Rays erase veteran's doubts as Tampa native resumes chase for 500 homers.
By ANTONYA ENGLISH
Published May 29, 2004
There were times the past few months when doubt found its way into Fred McGriff's psyche. Those occasional days when the veteran first baseman/DH wondered whether he would ever get another chance to play.
Being 40 years old and out of the game a couple of months can do that to you.
But there sat McGriff on Friday afternoon at Tropicana Field as the Devil Rays prepared to open a three-game series against the Yankees.
"Might as well start with the best," he said.
One day removed from his week-long stint at Triple-A Durham, McGriff was getting ready to make his 2004 major-league debut and acknowledged he wasn't always sure this day would come.
"Of course, every once in a while you get your doubts and you're not sure what's going to happen," said McGriff, in his 18th season. "I just kept going hard and had everybody pulling for me and praying for me."
McGriff wasn't expected to play Friday night but pinch-hit for Rey Sanchez in the eighth. He received a standing ovation before popping out to third base. Manager Lou Piniella said McGriff likely will start tonight and will play primarily at DH. He's expected to be in the lineup every other day to get back in shape.
"It's nice to have Freddy here," Piniella said. "He's a classy guy. His presence in the clubhouse will be important to us, not to speak of his contributions on the field."
In the twilight of his career, McGriff finds himself on the precipice of Hall of Fame numbers. He has 491 career home runs, and he and Ken Griffey (493) are trying to become the 20th and 21st players to reach 500. McGriff is also in line to become the 13th to reach 500 homers and 2,500 hits; he has 2,477.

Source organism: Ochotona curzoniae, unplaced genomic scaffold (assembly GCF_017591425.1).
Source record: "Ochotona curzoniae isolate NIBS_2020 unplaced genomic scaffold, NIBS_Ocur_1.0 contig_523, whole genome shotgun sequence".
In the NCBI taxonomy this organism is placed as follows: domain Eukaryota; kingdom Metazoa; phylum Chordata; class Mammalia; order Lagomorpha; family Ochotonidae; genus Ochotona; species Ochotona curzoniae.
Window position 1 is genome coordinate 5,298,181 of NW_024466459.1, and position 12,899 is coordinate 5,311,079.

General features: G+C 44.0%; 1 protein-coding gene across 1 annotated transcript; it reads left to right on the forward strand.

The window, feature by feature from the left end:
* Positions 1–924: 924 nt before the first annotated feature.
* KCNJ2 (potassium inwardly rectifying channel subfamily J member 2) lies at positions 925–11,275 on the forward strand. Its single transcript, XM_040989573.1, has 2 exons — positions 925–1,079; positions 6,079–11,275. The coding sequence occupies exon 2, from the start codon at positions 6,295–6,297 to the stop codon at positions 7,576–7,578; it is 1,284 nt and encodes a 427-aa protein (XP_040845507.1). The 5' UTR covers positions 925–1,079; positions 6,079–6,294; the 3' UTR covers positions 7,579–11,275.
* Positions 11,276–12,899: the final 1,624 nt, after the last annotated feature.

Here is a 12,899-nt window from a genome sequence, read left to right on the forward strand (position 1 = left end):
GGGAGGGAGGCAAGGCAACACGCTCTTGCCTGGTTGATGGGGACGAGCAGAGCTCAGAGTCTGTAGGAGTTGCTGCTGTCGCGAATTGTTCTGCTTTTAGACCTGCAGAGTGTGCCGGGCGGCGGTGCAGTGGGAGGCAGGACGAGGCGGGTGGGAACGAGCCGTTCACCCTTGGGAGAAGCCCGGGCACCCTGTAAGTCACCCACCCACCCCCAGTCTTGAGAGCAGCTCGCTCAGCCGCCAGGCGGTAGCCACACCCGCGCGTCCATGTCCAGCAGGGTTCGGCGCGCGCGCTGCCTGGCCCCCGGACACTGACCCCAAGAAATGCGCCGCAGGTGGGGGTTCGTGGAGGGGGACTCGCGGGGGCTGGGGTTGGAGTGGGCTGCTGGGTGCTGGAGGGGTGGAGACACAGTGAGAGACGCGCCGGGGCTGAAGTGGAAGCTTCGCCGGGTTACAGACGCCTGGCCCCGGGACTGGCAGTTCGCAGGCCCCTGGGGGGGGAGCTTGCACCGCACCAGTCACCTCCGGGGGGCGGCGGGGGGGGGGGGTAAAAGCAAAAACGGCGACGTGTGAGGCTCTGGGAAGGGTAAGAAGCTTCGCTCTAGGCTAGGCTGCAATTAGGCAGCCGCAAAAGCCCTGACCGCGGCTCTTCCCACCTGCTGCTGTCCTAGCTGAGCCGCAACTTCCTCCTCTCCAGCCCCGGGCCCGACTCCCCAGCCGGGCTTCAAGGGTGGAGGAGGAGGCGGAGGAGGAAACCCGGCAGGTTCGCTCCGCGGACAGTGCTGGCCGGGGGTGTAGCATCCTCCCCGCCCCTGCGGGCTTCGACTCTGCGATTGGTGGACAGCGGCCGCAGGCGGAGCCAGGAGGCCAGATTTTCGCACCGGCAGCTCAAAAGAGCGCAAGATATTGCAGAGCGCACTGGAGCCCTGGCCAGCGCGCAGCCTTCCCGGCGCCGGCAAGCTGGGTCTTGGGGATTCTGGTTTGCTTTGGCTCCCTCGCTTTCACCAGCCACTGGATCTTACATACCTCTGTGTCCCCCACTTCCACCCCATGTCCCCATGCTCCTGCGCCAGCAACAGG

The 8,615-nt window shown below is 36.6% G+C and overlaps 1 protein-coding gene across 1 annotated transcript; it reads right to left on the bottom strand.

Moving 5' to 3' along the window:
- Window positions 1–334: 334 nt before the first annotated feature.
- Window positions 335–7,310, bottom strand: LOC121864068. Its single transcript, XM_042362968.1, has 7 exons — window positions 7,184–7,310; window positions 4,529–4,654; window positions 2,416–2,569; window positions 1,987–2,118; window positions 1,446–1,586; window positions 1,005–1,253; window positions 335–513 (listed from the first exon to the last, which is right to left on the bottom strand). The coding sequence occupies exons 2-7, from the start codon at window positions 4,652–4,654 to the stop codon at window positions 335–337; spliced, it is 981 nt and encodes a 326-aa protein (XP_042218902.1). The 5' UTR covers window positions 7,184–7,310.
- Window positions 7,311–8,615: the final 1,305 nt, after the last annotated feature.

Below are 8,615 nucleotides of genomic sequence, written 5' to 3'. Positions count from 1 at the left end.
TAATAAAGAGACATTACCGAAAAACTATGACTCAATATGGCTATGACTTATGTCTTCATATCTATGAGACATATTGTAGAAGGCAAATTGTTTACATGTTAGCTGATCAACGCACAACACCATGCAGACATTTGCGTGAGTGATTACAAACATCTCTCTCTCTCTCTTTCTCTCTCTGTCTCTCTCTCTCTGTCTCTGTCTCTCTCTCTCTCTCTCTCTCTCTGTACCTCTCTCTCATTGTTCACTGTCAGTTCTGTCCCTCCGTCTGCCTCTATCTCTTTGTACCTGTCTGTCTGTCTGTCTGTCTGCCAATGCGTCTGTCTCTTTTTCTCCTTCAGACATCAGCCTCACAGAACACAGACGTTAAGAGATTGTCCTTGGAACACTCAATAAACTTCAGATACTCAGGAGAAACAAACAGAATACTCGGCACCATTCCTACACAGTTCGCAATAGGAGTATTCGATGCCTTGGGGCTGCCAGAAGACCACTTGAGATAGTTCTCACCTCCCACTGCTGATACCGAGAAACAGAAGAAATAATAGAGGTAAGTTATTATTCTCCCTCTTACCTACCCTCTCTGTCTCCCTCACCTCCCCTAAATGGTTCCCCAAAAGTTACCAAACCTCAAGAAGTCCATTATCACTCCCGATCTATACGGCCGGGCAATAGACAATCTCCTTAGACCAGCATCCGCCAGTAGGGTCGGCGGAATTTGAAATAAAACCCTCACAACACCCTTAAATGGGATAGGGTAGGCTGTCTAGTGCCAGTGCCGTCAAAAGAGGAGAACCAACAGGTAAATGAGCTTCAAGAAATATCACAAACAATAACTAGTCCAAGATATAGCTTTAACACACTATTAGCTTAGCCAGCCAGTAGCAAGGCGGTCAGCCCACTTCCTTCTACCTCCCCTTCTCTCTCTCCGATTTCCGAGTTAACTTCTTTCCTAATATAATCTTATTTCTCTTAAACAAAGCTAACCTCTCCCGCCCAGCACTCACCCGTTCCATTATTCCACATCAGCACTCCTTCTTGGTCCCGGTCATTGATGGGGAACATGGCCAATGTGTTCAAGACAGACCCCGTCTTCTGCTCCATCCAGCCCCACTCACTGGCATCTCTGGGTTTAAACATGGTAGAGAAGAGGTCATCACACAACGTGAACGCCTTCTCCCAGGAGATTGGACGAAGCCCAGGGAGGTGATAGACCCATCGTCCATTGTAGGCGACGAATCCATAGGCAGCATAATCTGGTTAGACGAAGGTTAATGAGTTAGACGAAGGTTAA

He would be the fourth to reach 500 HRs after the age of 40, joining Ted Williams, Willie McCovey and Eddie Murray.
McGriff said he views 500 as a "personal goal."
But Yankees outfielder and friend Gary Sheffield said the accomplishment would be much more than that. And he hasn't hesitated to tell McGriff about it.
"I was one of the people trying to encourage Fred to keep playing," Sheffield said. "He's so close to 500 home runs and he'd be the first guy from Tampa to do that, and it would kind of put him in an elite class. I just felt like when you get this close, you should go for it. A lot of times players just don't have the edge anymore to do what we do for so long, but to reach a goal like that is incredible. I've been letting him know that it's not just for him, it's for all of us (major-league players from Tampa)."
McGriff was brought to spring training and signed a minor-league contract with the Rays on Feb. 8 but didn't attract interest from other teams. He has spent the past two months working out and hoping for another opportunity. He went 5-for-20, including a home run and five walks in six games at Durham.
"This past week playing every day was good for me," he said. "I've just got to continue what I've been working on and keep getting in my swings."
McGriff is one of the original Devil Rays and is the team's all-time leader in batting average (.295). Friday, he sat at his old locker, wearing his old No. 29, and talked about bringing back special memories.
McGriff and Rays first baseman Tino Martinez have known each other for years and attended the same high school, but Friday was the first time they had been on the field as teammates. Martinez said McGriff's return is more than sentimental.
"He can still hit, he can still play, he can still help the team win and it's great," Martinez said. "It's a great thing for us; I'm glad to have him. He's going to help us win some ballgames, and at the same time he gets to continue his career."
How long depends on how well he plays. McGriff is optimistic this is where he's supposed to be.
"The last week or so things started coming together for me, and this is a good situation for me," he said. "I couldn't ask for anything better."
- Times staff writer Marc Topkin contributed to this report.